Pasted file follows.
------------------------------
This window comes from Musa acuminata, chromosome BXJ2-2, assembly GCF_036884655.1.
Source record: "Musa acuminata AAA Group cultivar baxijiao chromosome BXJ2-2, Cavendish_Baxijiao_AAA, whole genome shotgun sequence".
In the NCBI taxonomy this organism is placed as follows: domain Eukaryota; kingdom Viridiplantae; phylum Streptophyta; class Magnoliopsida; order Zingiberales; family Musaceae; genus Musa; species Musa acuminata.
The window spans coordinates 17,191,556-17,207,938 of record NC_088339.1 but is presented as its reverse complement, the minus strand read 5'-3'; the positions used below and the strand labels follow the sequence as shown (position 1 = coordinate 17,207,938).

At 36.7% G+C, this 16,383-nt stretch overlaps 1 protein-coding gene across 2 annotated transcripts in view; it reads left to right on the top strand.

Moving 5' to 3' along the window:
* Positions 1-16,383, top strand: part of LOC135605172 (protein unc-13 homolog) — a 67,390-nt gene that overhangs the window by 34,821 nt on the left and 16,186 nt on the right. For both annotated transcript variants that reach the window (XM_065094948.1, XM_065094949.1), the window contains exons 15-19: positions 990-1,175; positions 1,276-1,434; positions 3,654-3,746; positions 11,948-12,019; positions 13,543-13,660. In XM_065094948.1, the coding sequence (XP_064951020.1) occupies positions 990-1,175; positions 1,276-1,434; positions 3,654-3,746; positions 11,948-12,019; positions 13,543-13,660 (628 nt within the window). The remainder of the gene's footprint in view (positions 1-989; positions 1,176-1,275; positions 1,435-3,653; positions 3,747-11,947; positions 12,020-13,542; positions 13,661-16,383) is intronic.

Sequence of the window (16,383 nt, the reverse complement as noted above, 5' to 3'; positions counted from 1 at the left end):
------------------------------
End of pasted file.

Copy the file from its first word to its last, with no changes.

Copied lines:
This window comes from Musa acuminata, chromosome BXJ2-2, assembly GCF_036884655.1.
Source record: "Musa acuminata AAA Group cultivar baxijiao chromosome BXJ2-2, Cavendish_Baxijiao_AAA, whole genome shotgun sequence".
In the NCBI taxonomy this organism is placed as follows: domain Eukaryota; kingdom Viridiplantae; phylum Streptophyta; class Magnoliopsida; order Zingiberales; family Musaceae; genus Musa; species Musa acuminata.
The window spans coordinates 17,191,556-17,207,938 of record NC_088339.1 but is presented as its reverse complement, the minus strand read 5'-3'; the positions used below and the strand labels follow the sequence as shown (position 1 = coordinate 17,207,938).

At 36.7% G+C, this 16,383-nt stretch overlaps 1 protein-coding gene across 2 annotated transcripts in view; it reads left to right on the top strand.

Moving 5' to 3' along the window:
* Positions 1-16,383, top strand: part of LOC135605172 (protein unc-13 homolog) — a 67,390-nt gene that overhangs the window by 34,821 nt on the left and 16,186 nt on the right. For both annotated transcript variants that reach the window (XM_065094948.1, XM_065094949.1), the window contains exons 15-19: positions 990-1,175; positions 1,276-1,434; positions 3,654-3,746; positions 11,948-12,019; positions 13,543-13,660. In XM_065094948.1, the coding sequence (XP_064951020.1) occupies positions 990-1,175; positions 1,276-1,434; positions 3,654-3,746; positions 11,948-12,019; positions 13,543-13,660 (628 nt within the window). The remainder of the gene's footprint in view (positions 1-989; positions 1,176-1,275; positions 1,435-3,653; positions 3,747-11,947; positions 12,020-13,542; positions 13,661-16,383) is intronic.

Sequence of the window (16,383 nt, the reverse complement as noted above, 5' to 3'; positions counted from 1 at the left end):